Today, the Webcomic Overlook takes the wayback machine to the days when “Amazon” just wasn’t an online bookseller and reviews Gastrophobia, a webcomic written and illustrated by David McGuire.
There was apparently a big To Do down in SoCal this weekend. Various webcomic types are spending this week coming down from the high of San Diego Comic Con. The event has gotten so large that I swear I saw Stan Lee on CNBC last night doing a post-Con wrap-up. Surreal.
There was a slightly smaller event here in Seattle, too: The Webcomic Overlook has just passed the two year mark. Yup, I started reviewing webcomics in some way, shape, or form back in July 24, 2007. I had played around with doing something special — maybe making an illustration or doing a “Best Webcomics to Introduce to Beginners” list — but, seriously, it’s too hot in the Northwest to think. Worse, we have no air conditioning or a basement. So I’m going to have to wrap up some time later when I’m not lounging on the floor and keeping my temperature down by conserving my internal energy.
Now on to the weekly scrapbook of webcomic/comic/Aishwarya Rai news and information!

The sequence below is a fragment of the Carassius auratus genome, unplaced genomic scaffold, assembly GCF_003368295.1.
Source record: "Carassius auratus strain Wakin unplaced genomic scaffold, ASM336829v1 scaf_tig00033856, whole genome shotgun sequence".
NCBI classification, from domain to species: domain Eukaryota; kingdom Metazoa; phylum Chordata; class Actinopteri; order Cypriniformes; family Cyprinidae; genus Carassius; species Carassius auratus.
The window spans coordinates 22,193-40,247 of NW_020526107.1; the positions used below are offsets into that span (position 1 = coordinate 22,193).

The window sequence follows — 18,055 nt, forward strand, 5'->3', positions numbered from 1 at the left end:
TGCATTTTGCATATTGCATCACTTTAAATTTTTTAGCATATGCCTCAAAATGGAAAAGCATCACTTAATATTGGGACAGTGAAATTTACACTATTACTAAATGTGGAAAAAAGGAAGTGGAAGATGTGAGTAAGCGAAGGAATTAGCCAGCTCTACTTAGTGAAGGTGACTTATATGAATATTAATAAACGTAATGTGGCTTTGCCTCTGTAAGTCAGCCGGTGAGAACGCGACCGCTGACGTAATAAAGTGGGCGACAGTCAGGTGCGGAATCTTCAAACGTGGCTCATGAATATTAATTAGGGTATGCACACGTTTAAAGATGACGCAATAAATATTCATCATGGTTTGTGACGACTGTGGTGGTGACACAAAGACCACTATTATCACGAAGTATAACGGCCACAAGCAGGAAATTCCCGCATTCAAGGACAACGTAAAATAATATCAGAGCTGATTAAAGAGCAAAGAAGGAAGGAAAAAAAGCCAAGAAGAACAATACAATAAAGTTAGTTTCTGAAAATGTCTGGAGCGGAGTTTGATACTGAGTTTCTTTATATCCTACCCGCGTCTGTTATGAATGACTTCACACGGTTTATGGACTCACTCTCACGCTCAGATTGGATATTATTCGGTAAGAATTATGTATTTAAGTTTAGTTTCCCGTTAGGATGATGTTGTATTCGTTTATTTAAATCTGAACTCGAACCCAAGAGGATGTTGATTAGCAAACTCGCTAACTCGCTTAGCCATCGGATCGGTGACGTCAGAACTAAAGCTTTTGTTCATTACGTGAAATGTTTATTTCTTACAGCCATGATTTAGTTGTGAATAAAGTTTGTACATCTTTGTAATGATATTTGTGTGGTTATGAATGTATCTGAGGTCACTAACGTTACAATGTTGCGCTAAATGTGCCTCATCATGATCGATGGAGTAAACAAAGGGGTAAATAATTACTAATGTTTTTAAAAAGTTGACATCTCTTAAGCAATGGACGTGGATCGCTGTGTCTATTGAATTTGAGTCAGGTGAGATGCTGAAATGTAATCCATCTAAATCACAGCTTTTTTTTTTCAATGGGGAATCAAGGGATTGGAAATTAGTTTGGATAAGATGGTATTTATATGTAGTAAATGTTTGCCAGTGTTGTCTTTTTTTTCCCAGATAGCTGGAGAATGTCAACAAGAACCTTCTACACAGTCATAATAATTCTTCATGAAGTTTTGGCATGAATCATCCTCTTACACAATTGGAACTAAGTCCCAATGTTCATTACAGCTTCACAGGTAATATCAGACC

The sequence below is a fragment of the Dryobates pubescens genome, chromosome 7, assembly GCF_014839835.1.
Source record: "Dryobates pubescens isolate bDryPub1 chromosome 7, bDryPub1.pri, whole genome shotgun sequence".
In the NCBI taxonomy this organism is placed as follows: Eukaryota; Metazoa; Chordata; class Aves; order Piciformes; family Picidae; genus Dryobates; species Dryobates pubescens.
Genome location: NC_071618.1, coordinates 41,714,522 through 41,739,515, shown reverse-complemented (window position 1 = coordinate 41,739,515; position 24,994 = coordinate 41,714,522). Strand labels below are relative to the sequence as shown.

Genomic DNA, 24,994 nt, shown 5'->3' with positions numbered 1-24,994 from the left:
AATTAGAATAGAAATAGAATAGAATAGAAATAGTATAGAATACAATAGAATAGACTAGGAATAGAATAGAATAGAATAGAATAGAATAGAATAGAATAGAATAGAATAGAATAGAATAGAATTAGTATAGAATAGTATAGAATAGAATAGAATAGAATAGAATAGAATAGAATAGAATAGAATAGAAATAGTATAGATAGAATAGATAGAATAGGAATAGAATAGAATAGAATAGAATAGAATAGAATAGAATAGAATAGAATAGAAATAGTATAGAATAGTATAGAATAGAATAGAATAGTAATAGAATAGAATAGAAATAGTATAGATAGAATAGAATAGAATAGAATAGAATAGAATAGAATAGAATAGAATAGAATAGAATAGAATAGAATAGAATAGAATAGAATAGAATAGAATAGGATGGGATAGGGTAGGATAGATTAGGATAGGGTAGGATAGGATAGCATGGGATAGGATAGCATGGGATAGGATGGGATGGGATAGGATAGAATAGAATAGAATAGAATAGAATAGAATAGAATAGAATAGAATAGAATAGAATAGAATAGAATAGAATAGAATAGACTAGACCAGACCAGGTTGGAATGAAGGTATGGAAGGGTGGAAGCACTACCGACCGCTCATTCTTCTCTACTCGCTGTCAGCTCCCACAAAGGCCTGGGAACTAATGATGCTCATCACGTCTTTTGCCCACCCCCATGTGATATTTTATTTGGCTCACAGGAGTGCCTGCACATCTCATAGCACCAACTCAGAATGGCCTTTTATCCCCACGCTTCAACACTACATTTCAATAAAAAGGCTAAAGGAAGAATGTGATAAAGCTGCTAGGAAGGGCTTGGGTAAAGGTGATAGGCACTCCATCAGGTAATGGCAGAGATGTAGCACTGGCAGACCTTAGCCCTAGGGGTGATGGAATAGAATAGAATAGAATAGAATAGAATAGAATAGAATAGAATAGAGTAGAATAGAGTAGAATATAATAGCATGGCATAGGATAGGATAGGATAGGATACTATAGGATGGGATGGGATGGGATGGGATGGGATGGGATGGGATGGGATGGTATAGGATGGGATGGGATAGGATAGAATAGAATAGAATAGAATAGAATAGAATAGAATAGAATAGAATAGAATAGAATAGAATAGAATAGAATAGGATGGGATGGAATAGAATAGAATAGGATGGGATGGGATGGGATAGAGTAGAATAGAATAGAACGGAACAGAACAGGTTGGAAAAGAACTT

- How do you deal when you realize your parents have been lying to you your whole life? I’m not talking about the Tooth Fairy or Santa Claus level deception here. I’m talking about if your dad lies about being on the National Security Council, writing papers for Henry Kissinger, and possessing a Ph.D. Laurie Sandell, a contributing editor at Glamour Magazine, had to live with the reality that her dad was none of those things, and she worked out her issues in a comic book called “The Imposter’s Daughter,” which is covered in The Wall Street Journal.
- Over at fellow webc-… excuse me, digital comic blog MPD57, guest blogger Rob Berry takes a look at Azure. I especially loved his two intro paragraphs: